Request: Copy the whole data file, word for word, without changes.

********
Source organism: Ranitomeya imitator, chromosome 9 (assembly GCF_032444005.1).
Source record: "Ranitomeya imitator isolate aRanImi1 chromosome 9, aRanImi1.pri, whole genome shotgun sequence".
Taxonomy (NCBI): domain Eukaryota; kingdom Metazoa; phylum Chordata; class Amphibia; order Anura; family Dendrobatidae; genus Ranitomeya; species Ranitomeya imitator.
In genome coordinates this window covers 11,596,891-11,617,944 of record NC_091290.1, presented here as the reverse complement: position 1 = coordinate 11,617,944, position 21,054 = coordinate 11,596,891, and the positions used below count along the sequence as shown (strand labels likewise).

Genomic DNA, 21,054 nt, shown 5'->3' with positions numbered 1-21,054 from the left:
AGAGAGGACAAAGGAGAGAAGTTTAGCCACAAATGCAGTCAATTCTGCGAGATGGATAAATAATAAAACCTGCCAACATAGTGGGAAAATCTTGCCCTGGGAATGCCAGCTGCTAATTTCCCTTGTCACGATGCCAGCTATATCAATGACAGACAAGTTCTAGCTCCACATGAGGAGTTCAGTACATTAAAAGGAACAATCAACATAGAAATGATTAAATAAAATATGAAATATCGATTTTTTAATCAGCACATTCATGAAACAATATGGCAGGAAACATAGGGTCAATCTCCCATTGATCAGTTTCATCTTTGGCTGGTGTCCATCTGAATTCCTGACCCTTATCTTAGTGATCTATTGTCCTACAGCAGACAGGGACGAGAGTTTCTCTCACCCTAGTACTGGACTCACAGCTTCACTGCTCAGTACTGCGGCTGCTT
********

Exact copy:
Source organism: Ranitomeya imitator, chromosome 9 (assembly GCF_032444005.1).
Source record: "Ranitomeya imitator isolate aRanImi1 chromosome 9, aRanImi1.pri, whole genome shotgun sequence".
Taxonomy (NCBI): domain Eukaryota; kingdom Metazoa; phylum Chordata; class Amphibia; order Anura; family Dendrobatidae; genus Ranitomeya; species Ranitomeya imitator.
In genome coordinates this window covers 11,596,891-11,617,944 of record NC_091290.1, presented here as the reverse complement: position 1 = coordinate 11,617,944, position 21,054 = coordinate 11,596,891, and the positions used below count along the sequence as shown (strand labels likewise).

Genomic DNA, 21,054 nt, shown 5'->3' with positions numbered 1-21,054 from the left:
AGAGAGGACAAAGGAGAGAAGTTTAGCCACAAATGCAGTCAATTCTGCGAGATGGATAAATAATAAAACCTGCCAACATAGTGGGAAAATCTTGCCCTGGGAATGCCAGCTGCTAATTTCCCTTGTCACGATGCCAGCTATATCAATGACAGACAAGTTCTAGCTCCACATGAGGAGTTCAGTACATTAAAAGGAACAATCAACATAGAAATGATTAAATAAAATATGAAATATCGATTTTTTAATCAGCACATTCATGAAACAATATGGCAGGAAACATAGGGTCAATCTCCCATTGATCAGTTTCATCTTTGGCTGGTGTCCATCTGAATTCCTGACCCTTATCTTAGTGATCTATTGTCCTACAGCAGACAGGGACGAGAGTTTCTCTCACCCTAGTACTGGACTCACAGCTTCACTGCTCAGTACTGCGGCTGCTT